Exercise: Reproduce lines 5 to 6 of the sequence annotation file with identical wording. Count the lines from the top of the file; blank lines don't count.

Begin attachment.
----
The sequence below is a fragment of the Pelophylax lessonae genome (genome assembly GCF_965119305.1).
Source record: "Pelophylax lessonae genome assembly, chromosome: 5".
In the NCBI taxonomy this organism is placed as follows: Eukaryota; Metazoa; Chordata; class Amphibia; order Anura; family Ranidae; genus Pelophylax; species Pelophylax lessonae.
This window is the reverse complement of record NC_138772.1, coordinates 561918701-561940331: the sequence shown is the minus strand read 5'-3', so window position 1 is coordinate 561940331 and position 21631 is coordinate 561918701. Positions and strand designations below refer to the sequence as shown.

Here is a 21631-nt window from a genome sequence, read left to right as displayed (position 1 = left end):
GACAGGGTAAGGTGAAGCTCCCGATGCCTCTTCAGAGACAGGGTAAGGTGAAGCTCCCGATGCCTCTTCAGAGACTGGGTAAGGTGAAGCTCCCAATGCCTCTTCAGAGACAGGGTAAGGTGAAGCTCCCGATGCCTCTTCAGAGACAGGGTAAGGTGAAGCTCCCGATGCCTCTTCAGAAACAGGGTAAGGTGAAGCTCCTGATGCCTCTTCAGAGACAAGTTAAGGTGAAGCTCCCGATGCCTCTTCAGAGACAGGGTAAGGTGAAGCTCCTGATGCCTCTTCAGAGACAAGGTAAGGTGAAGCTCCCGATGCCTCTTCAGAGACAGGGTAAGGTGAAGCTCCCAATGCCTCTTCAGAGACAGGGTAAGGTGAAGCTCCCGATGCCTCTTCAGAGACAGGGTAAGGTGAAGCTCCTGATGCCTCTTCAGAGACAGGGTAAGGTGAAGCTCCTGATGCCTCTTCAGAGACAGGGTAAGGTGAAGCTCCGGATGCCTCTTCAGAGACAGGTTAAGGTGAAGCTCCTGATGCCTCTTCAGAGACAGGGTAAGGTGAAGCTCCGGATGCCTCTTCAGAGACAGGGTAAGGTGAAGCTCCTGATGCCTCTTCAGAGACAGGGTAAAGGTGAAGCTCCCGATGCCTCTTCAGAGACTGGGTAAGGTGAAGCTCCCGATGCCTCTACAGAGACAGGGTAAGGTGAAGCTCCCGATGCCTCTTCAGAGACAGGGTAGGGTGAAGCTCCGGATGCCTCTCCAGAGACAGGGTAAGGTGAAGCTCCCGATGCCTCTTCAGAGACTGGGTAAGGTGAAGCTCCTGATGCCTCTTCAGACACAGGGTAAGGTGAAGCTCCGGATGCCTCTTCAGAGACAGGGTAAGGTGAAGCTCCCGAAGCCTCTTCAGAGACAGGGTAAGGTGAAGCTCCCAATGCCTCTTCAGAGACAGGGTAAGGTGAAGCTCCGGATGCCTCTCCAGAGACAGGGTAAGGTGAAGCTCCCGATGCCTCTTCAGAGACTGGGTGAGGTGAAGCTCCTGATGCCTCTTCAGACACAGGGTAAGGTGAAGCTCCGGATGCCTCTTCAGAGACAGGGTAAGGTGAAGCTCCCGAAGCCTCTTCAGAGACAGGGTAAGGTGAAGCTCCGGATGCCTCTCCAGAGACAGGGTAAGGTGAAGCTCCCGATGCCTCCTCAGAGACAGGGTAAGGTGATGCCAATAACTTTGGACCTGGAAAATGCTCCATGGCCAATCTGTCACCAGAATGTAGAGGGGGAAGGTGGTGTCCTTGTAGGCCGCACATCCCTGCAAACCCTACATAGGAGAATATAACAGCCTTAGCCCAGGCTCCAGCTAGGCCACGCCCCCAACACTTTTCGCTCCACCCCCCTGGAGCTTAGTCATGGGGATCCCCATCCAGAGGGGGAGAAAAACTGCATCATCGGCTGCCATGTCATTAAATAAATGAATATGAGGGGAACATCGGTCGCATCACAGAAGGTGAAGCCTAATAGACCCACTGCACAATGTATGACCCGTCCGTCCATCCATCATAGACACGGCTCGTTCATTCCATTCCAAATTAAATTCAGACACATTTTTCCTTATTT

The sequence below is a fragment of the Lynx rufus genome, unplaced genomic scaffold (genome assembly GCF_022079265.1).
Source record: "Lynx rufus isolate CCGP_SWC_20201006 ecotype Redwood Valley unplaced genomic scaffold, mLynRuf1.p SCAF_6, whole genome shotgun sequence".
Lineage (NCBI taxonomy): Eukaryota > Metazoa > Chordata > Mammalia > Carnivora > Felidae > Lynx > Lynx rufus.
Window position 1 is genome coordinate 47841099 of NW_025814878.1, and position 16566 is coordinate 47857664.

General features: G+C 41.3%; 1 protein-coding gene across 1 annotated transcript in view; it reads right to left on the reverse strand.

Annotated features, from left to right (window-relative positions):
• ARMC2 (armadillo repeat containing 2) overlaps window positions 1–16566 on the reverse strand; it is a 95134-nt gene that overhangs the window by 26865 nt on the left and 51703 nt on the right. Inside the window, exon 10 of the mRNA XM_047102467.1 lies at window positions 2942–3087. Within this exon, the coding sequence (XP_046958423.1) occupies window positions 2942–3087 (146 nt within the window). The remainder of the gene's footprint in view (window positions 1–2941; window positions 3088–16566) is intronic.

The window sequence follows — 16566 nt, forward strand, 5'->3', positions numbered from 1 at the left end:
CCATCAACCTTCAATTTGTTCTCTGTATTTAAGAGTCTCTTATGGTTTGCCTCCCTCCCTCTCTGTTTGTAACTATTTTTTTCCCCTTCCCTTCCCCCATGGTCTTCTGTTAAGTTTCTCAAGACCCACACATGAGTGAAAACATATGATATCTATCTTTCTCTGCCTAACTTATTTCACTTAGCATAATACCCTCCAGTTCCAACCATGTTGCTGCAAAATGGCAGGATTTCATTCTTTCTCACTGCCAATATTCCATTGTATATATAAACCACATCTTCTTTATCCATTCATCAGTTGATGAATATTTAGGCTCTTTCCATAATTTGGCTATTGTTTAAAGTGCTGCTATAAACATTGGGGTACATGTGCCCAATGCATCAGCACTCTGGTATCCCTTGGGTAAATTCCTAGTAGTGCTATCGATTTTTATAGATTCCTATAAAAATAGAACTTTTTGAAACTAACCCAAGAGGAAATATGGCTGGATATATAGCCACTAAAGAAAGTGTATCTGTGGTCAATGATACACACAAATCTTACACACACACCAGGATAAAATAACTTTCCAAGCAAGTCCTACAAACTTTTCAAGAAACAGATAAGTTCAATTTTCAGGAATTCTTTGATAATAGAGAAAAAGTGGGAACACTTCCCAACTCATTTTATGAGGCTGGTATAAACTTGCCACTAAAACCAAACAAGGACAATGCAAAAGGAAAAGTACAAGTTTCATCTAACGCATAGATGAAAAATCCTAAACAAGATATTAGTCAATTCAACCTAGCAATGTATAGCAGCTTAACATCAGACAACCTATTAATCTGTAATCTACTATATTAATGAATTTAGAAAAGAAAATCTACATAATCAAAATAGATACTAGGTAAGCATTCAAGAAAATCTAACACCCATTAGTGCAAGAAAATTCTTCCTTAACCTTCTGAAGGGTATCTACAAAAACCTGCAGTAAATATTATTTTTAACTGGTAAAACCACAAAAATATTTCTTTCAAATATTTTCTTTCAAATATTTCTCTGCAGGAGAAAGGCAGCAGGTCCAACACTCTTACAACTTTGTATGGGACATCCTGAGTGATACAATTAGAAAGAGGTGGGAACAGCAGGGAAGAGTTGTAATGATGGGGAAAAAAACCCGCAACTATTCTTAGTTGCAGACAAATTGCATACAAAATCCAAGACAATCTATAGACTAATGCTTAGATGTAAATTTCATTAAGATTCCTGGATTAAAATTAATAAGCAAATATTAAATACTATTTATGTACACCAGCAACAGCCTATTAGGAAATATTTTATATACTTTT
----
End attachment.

Here is a 21631-nt window from a genome sequence, read left to right as displayed (position 1 = left end):
GACAGGGTAAGGTGAAGCTCCCGATGCCTCTTCAGAGACAGGGTAAGGTGAAGCTCCCGATGCCTCTTCAGAGACTGGGTAAGGTGAAGCTCCCAATGCCTCTTCAGAGACAGGGTAAGGTGAAGCTCCCGATGCCTCTTCAGAGACAGGGTAAGGTGAAGCTCCCGATGCCTCTTCAGAAACAGGGTAAGGTGAAGCTCCTGATGCCTCTTCAGAGACAAGTTAAGGTGAAGCTCCCGATGCCTCTTCAGAGACAGGGTAAGGTGAAGCTCCTGATGCCTCTTCAGAGACAAGGTAAGGTGAAGCTCCCGATGCCTCTTCAGAGACAGGGTAAGGTGAAGCTCCCAATGCCTCTTCAGAGACAGGGTAAGGTGAAGCTCCCGATGCCTCTTCAGAGACAGGGTAAGGTGAAGCTCCTGATGCCTCTTCAGAGACAGGGTAAGGTGAAGCTCCTGATGCCTCTTCAGAGACAGGGTAAGGTGAAGCTCCGGATGCCTCTTCAGAGACAGGTTAAGGTGAAGCTCCTGATGCCTCTTCAGAGACAGGGTAAGGTGAAGCTCCGGATGCCTCTTCAGAGACAGGGTAAGGTGAAGCTCCTGATGCCTCTTCAGAGACAGGGTAAAGGTGAAGCTCCCGATGCCTCTTCAGAGACTGGGTAAGGTGAAGCTCCCGATGCCTCTACAGAGACAGGGTAAGGTGAAGCTCCCGATGCCTCTTCAGAGACAGGGTAGGGTGAAGCTCCGGATGCCTCTCCAGAGACAGGGTAAGGTGAAGCTCCCGATGCCTCTTCAGAGACTGGGTAAGGTGAAGCTCCTGATGCCTCTTCAGACACAGGGTAAGGTGAAGCTCCGGATGCCTCTTCAGAGACAGGGTAAGGTGAAGCTCCCGAAGCCTCTTCAGAGACAGGGTAAGGTGAAGCTCCCAATGCCTCTTCAGAGACAGGGTAAGGTGAAGCTCCGGATGCCTCTCCAGAGACAGGGTAAGGTGAAGCTCCCGATGCCTCTTCAGAGACTGGGTGAGGTGAAGCTCCTGATGCCTCTTCAGACACAGGGTAAGGTGAAGCTCCGGATGCCTCTTCAGAGACAGGGTAAGGTGAAGCTCCCGAAGCCTCTTCAGAGACAGGGTAAGGTGAAGCTCCGGATGCCTCTCCAGAGACAGGGTAAGGTGAAGCTCCCGATGCCTCCTCAGAGACAGGGTAAGGTGATGCCAATAACTTTGGACCTGGAAAATGCTCCATGGCCAATCTGTCACCAGAATGTAGAGGGGGAAGGTGGTGTCCTTGTAGGCCGCACATCCCTGCAAACCCTACATAGGAGAATATAACAGCCTTAGCCCAGGCTCCAGCTAGGCCACGCCCCCAACACTTTTCGCTCCACCCCCCTGGAGCTTAGTCATGGGGATCCCCATCCAGAGGGGGAGAAAAACTGCATCATCGGCTGCCATGTCATTAAATAAATGAATATGAGGGGAACATCGGTCGCATCACAGAAGGTGAAGCCTAATAGACCCACTGCACAATGTATGACCCGTCCGTCCATCCATCATAGACACGGCTCGTTCATTCCATTCCAAATTAAATTCAGACACATTTTTCCTTATTT